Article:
Connect with us


Sundance ’10 REVIEW: ‘7 Days’ a Powerful Film, 2 Positive Reviews!

Straight from the 2010 Sundance Film Festival comes not one, but TWO positive looks at Podz’s 7 Days. “Powerful performances and a challenging message make Daniel Grou’s (also known as “Podz”) 7 Days one of this year’s first surprise films to come from way out of left field. Premiering at the Sundance Film Festival, this French-Canadian thriller tells a deeply immersive story that at no point strays from its intended path and delivers with such a punch that you’ll be talking about it for 7 days after.” Click the title above for Mr. Disgusting’s full review or read on to see what Ryan Daley had to say. Watch this spot for tons of from Ryan ion the coming week.
I hate to admit it, but of the 8 films I plan on seeing at the Sundance Film Festival this week, 7 Days has been the one movie I’ve had a hard time getting excited about. When I read the synopsis about a mourning father who tortures his daughter’s murderer over 7 agonizing days, I immediately imagined a grainy, screeching, mean-spirited foreign rip-off of every American torture porn movie to be released since Saw. Seems like foreign torture-porn rip-offs are legion these days. But before leaving for the movie theater, I happened to notice Mr. Disgusting’s 4-star rating, and my curiosity was piqued. I still haven’t read his review, which I’ve purposely avoided to prevent my own opinion from being tainted, but I look forward to reading it immediately after wrapping this up.

Once I arrived at the theater, I overheard Sundance volunteers whispering reverent rumors of theater walk-outs, so I prepared myself to be disturbed, at the same time knowing that Sundance audiences are usually jam-packed with pansies. But to my pleasant surprise, 7 Days turned out to be a mature, thoughtful film about the traumatic emotional pain that comes with the death of a child…that just happens to have some pretty fucked-up torture scenes.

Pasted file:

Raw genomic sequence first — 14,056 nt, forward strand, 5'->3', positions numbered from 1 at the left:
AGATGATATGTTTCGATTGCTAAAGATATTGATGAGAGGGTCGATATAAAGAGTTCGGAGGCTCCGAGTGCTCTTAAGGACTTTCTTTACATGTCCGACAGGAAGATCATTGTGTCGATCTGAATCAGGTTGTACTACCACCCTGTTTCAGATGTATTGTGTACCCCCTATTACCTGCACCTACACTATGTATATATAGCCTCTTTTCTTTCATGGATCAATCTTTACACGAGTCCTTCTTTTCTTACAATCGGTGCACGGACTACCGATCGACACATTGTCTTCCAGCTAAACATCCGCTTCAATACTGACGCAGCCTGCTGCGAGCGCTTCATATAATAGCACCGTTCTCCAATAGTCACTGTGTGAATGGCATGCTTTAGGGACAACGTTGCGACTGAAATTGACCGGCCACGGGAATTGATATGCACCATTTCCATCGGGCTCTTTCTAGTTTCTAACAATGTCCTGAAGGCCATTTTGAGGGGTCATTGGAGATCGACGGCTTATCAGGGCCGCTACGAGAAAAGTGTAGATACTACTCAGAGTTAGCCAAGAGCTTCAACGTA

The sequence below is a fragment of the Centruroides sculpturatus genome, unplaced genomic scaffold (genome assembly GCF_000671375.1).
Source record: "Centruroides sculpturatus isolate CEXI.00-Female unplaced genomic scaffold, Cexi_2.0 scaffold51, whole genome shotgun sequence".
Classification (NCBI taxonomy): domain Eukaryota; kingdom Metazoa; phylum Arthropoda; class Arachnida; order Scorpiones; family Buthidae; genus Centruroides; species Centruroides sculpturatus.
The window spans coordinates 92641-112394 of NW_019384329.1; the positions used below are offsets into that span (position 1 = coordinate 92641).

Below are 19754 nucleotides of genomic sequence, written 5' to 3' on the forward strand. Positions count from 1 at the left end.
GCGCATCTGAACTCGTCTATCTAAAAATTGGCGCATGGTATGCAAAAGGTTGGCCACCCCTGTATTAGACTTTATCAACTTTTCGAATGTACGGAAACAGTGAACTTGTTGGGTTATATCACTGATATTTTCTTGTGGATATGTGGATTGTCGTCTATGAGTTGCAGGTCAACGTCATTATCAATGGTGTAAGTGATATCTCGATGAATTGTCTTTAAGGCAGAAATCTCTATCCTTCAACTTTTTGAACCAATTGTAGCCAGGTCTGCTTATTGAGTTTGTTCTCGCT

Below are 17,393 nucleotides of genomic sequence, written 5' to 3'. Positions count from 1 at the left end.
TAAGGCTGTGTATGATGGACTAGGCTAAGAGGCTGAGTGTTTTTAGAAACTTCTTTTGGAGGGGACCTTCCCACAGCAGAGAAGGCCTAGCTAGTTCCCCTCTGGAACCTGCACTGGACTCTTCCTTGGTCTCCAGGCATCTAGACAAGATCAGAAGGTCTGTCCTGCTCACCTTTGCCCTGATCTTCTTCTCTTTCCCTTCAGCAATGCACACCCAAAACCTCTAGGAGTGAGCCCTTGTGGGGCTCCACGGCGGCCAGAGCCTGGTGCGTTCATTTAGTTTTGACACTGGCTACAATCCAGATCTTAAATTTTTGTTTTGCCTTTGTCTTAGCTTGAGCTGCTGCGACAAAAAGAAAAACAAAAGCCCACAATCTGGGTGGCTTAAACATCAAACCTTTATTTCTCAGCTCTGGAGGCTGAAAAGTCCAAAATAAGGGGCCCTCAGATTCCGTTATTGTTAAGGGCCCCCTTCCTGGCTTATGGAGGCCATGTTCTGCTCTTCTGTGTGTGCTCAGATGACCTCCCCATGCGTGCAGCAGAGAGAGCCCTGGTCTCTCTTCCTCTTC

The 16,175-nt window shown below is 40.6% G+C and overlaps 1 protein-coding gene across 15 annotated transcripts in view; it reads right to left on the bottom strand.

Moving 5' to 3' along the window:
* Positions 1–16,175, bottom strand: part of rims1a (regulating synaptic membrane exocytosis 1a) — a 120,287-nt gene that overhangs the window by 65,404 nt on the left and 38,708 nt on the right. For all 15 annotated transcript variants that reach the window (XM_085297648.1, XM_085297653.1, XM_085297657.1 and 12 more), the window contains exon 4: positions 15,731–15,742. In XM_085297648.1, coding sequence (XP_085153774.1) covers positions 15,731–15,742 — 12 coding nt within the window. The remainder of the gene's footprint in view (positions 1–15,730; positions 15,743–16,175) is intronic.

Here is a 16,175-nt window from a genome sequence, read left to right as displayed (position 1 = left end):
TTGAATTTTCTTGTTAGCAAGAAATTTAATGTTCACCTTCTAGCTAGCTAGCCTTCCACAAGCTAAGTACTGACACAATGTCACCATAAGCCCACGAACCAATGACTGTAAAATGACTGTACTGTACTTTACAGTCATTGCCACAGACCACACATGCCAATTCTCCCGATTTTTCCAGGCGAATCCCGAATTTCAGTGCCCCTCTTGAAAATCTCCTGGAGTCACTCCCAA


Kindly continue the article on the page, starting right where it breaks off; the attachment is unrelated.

When Dr. Bruno Hamel’s 8-year-old daughter goes missing one school day, he enlists the local police to help him search the neighborhood. It doesn’t take long before they find his daughter’s body in the nearby woods, bound, raped and murdered. The doctor and his wife are devastated, but the police soon state that they’ve located the killer. They’ve DNA-matched the semen of a known pervert. It’s an open-and-shut case.

Wracked with the loss of his only child, Dr. Hamel sets up a torture chamber in an abandoned cabin, and enlists a couple of thugs to help him get the murderer out of police custody. Over the next week, Hamel methodically tortures his daughter’s killer, even as the local police slowly close in on Hamel’s backwoods hiding place.

7 Days straddles the line between art film and horror film–I found myself haunted by the recurring image of a deer carcass that Dr. Hamel discovers in the woods outside his torture cabin. Uncomfortable with the sight, Hamel covers the deer with logs, only to find it uncovered by predators the next day. So he takes it out in a rowboat and drops it in the lake. Only to have it float and drift back to the shoreline. Like the raw hollowness he feels inside, the deer carcass refuses to be buried or sunk. It’s a memorable metaphor.

Stillness abounds in 7 Days. With limited dialogue and no background music, the ambient sounds dominate, making the character interactions more realistic. Employing slow, lulling tracking shots to tell his story, director Daniel Grou has crafted a graphic, sometimes sadistic horror film that still manages to come across as restrained. In the world of 7 Days, it’s the torturer, rather than the tortured, who is living true horror.

Rating: 4/5 Skulls



Click to comment

More in Movies